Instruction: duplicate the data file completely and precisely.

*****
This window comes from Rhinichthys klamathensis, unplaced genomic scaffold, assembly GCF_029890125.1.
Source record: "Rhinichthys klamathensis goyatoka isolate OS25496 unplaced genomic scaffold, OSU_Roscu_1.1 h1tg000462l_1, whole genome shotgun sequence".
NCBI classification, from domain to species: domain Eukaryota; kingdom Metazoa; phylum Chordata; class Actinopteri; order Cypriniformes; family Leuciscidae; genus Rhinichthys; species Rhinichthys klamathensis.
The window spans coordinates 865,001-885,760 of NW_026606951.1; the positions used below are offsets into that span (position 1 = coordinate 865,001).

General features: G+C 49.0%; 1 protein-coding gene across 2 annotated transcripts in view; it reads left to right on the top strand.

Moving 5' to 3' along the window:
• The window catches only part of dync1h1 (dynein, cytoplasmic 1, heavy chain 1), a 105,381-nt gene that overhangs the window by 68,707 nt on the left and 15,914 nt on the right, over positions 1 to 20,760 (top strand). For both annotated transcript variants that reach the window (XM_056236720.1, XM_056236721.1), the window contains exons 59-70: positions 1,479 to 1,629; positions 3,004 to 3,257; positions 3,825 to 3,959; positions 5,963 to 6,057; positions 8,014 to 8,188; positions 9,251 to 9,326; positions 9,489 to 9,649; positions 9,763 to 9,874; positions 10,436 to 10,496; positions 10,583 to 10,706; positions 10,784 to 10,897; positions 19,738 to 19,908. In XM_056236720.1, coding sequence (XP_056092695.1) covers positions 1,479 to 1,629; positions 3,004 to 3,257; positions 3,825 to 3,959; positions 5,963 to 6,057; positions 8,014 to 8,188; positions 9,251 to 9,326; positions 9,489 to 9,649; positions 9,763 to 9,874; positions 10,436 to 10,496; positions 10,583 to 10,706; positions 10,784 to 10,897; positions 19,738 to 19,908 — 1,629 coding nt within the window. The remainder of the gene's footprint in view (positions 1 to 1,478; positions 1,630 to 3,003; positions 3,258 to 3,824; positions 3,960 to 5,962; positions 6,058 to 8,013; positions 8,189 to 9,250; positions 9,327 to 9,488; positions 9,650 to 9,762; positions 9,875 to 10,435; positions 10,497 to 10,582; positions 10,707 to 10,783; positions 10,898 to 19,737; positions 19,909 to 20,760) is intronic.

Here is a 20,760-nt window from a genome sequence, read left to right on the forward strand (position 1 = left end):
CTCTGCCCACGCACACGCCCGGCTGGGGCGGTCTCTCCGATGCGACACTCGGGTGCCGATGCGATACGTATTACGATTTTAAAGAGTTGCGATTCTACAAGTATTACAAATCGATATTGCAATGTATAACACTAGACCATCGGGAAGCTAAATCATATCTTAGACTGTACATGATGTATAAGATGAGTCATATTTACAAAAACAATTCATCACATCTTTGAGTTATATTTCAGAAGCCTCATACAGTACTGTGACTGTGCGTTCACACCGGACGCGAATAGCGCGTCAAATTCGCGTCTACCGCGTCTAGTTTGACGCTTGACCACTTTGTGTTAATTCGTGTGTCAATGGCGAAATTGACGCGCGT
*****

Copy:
This window comes from Rhinichthys klamathensis, unplaced genomic scaffold, assembly GCF_029890125.1.
Source record: "Rhinichthys klamathensis goyatoka isolate OS25496 unplaced genomic scaffold, OSU_Roscu_1.1 h1tg000462l_1, whole genome shotgun sequence".
NCBI classification, from domain to species: domain Eukaryota; kingdom Metazoa; phylum Chordata; class Actinopteri; order Cypriniformes; family Leuciscidae; genus Rhinichthys; species Rhinichthys klamathensis.
The window spans coordinates 865,001-885,760 of NW_026606951.1; the positions used below are offsets into that span (position 1 = coordinate 865,001).

General features: G+C 49.0%; 1 protein-coding gene across 2 annotated transcripts in view; it reads left to right on the top strand.

Moving 5' to 3' along the window:
• The window catches only part of dync1h1 (dynein, cytoplasmic 1, heavy chain 1), a 105,381-nt gene that overhangs the window by 68,707 nt on the left and 15,914 nt on the right, over positions 1 to 20,760 (top strand). For both annotated transcript variants that reach the window (XM_056236720.1, XM_056236721.1), the window contains exons 59-70: positions 1,479 to 1,629; positions 3,004 to 3,257; positions 3,825 to 3,959; positions 5,963 to 6,057; positions 8,014 to 8,188; positions 9,251 to 9,326; positions 9,489 to 9,649; positions 9,763 to 9,874; positions 10,436 to 10,496; positions 10,583 to 10,706; positions 10,784 to 10,897; positions 19,738 to 19,908. In XM_056236720.1, coding sequence (XP_056092695.1) covers positions 1,479 to 1,629; positions 3,004 to 3,257; positions 3,825 to 3,959; positions 5,963 to 6,057; positions 8,014 to 8,188; positions 9,251 to 9,326; positions 9,489 to 9,649; positions 9,763 to 9,874; positions 10,436 to 10,496; positions 10,583 to 10,706; positions 10,784 to 10,897; positions 19,738 to 19,908 — 1,629 coding nt within the window. The remainder of the gene's footprint in view (positions 1 to 1,478; positions 1,630 to 3,003; positions 3,258 to 3,824; positions 3,960 to 5,962; positions 6,058 to 8,013; positions 8,189 to 9,250; positions 9,327 to 9,488; positions 9,650 to 9,762; positions 9,875 to 10,435; positions 10,497 to 10,582; positions 10,707 to 10,783; positions 10,898 to 19,737; positions 19,909 to 20,760) is intronic.

Here is a 20,760-nt window from a genome sequence, read left to right on the forward strand (position 1 = left end):
CTCTGCCCACGCACACGCCCGGCTGGGGCGGTCTCTCCGATGCGACACTCGGGTGCCGATGCGATACGTATTACGATTTTAAAGAGTTGCGATTCTACAAGTATTACAAATCGATATTGCAATGTATAACACTAGACCATCGGGAAGCTAAATCATATCTTAGACTGTACATGATGTATAAGATGAGTCATATTTACAAAAACAATTCATCACATCTTTGAGTTATATTTCAGAAGCCTCATACAGTACTGTGACTGTGCGTTCACACCGGACGCGAATAGCGCGTCAAATTCGCGTCTACCGCGTCTAGTTTGACGCTTGACCACTTTGTGTTAATTCGTGTGTCAATGGCGAAATTGACGCGCGT